In the third installment of the FPDA series (publication pending), Medium Monsento and Zeaflin encounter Mara, an Empusa selling snakes at the UnderWorld black market. In Greek mythology, Empusas were female shape-shifting phantoms with flaming red hair and one leg made of brass, the other leg of an ass.
Mara stared down the dusty pennant-lined path of the UnderWorld black market, her smoky-gray eyes barely able to make out her fellow vendors through the thick misty fog that always swirled around this gloomy nether realm of the afterlife. From what Mara could tell, every ghost was busy, diligently setting up their booths of illicit wares for yet another day of haggling with the demons, ghosts and Skeletals who frequented the market. Mara hoped this day would be a better day for sales than the day before. She’d adopted the most attractive female form she could muster for today’s customers. Of course, the Demons–who often adopted false forms of their own–would probably just scoff at Mara’s attempts to flirt her way to a sale, no matter how beautiful she looked. The hooded-cloaked Skeletals were a bit more malleable than the demons, but they tended to be skittish and they often shied away from Mara’s advances. That left only the run-of-the-mill male ghosts for Mara to target and, while those were easy to wrap around her little finger, ghosts tended to be a vast minority of the black market customers. The ram-horned venomous snakes Mara sold for pets were considered pests here in the afterlife and that made them almost as difficult to sell as trying to hawk a sewer-rat in the living realm. Mara needed as many marks as possible if she was going to make even a single sale.
A low drawn-out whistle nearby drew Mara out of her thoughts. “I see you’re going all in today, huh, Mara?” the wolf-whistler remarked.
Mara turned to find Stu, the demon trap vendor, standing beside her, his beady eyes roaming up-and-down the curvaceous body Mara had chosen to entice today’s customers: a sultry, raven-haired vixen with an ample bosom and large hips, scantily clad in a two-piece dress that left little to the imagination. When Mara first arrived at the black market, she had used this exact same form to try to seduce Stu into purchasing one of her snakes. But, even though he was a ghost, Stu proved impervious to Mara’s wiles. His true love was money, not women—one of the primary reasons Stu wound up in the UnderWorld after he died.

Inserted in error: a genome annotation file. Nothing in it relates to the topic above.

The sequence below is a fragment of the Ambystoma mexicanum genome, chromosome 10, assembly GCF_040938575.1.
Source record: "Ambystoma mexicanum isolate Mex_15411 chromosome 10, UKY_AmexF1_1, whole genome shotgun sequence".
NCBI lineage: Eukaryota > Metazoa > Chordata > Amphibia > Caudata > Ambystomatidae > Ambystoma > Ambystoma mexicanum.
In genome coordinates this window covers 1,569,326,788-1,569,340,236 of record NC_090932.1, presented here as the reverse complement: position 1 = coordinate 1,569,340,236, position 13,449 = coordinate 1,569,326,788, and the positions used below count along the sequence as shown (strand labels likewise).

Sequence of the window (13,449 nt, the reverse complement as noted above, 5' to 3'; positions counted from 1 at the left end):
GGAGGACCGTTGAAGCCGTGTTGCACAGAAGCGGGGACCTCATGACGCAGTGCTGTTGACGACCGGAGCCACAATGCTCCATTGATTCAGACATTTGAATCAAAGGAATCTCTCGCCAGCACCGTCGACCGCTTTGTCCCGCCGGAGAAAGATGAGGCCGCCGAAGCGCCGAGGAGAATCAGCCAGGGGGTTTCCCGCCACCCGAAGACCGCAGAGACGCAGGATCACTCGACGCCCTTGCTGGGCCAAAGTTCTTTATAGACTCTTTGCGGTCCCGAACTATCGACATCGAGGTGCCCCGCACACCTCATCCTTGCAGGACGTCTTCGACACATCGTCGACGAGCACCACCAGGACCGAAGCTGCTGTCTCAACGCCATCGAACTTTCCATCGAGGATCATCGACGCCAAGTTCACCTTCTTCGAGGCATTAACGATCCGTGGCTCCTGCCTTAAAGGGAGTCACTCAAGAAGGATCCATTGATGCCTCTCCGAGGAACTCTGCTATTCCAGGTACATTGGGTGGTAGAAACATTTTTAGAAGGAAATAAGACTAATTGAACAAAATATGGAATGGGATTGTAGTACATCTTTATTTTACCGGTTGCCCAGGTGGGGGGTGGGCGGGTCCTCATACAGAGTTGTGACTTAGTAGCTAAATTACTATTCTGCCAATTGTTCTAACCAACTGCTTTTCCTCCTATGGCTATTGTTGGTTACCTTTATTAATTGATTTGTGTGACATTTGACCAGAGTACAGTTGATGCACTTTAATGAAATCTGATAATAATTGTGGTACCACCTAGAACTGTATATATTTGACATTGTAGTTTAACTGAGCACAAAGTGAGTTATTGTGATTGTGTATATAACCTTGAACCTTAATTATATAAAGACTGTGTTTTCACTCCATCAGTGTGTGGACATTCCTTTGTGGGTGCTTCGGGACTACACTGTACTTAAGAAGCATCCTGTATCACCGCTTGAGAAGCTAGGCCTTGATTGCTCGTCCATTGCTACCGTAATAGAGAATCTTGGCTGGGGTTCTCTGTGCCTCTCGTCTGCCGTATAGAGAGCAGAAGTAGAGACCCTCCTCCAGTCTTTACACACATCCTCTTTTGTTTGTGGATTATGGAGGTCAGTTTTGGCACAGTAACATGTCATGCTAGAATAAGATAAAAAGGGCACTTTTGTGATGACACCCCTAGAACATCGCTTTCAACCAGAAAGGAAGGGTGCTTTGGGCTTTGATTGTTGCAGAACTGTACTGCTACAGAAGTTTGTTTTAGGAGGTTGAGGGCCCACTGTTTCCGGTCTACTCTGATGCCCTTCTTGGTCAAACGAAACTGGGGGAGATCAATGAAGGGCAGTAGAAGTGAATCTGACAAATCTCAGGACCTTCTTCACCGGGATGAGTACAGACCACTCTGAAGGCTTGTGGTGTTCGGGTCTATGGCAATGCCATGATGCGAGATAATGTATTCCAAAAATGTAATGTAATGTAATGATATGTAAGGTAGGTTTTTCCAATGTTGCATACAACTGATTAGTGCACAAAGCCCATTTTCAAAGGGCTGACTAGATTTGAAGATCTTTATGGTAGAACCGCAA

Mara shrugged. “I sold nothing yesterday–too many demons, not enough ghosts.” She jerked her chin toward Stu’s booth. “But it looked like you had a good day yesterday.”
Stu grinned. “Yeah. The demons sure do love my novelty traps. I can try sending a few of them your way, if you make it worth my while.”
Mara glared at Stu, whose ghostly hand was now rubbing her right buttock, wondering how he’d like it if she took on her natural form right now and he was suddenly rubbing a hairy donkey rump. Would he be so bold if he could feel the searing heat of her flaming crimson hair?
Mara pushed Stu’s hand away. “Sending demons to me is a waste of both our time. I told you before, they do not buy my snakes,” she said with an annoyed snort.
“Well, they might if you’d stop trying to use a pretty face and er,” Stu’s eyes roved around Mara again, “spectacular body as your sole sales tactic. Demons aren’t dumb, Mara. They know behind all that pretty packaging, you are one of those shape-shifters with weird legs trying to play them for a pigeon.”
Mara narrowed her eyes. “So? Why should it matter what I am on the inside? I am not asking them to marry me, only to buy a snake,” she retorted.
Stu grinned. “I like you Mara, so let me give you a bit of advice. Know your customers. The ghosts down here are rubes—they’ll do almost anything for a pretty face. But the demons don’t care how the merchant looks–they’ll only buy what they need or what they think will impress other demons.”
Mara frowned. “I doubt I could convince them they need a pet snake,” she replied haughtily.
“Then focus on the demon’s vanity. Take one of your snakes out of its cage, maybe drape it around your pretty neck or wrap it around one of those shapely arms. Show the demon how fashionable it can be to own a snake,” Stu’s gaze moved away from Mara to look down the street. “Customers are coming, Mara. It’s showtime,” he said.
Mara watched Stu float away toward his booth, then squatted down to pull one her snakes out of its cage. Couldn’t hurt to try, I suppose, she thought. Rising to her feet, Mara lifted her arm high, allowing the snake to curl around her forearm like a serpentine bracelet. “Come try on a snake—the very latest in UnderWorld haute fashion!” she called out to a passing demon, who paused in his stride toward Stu’s booth and abruptly veered her way.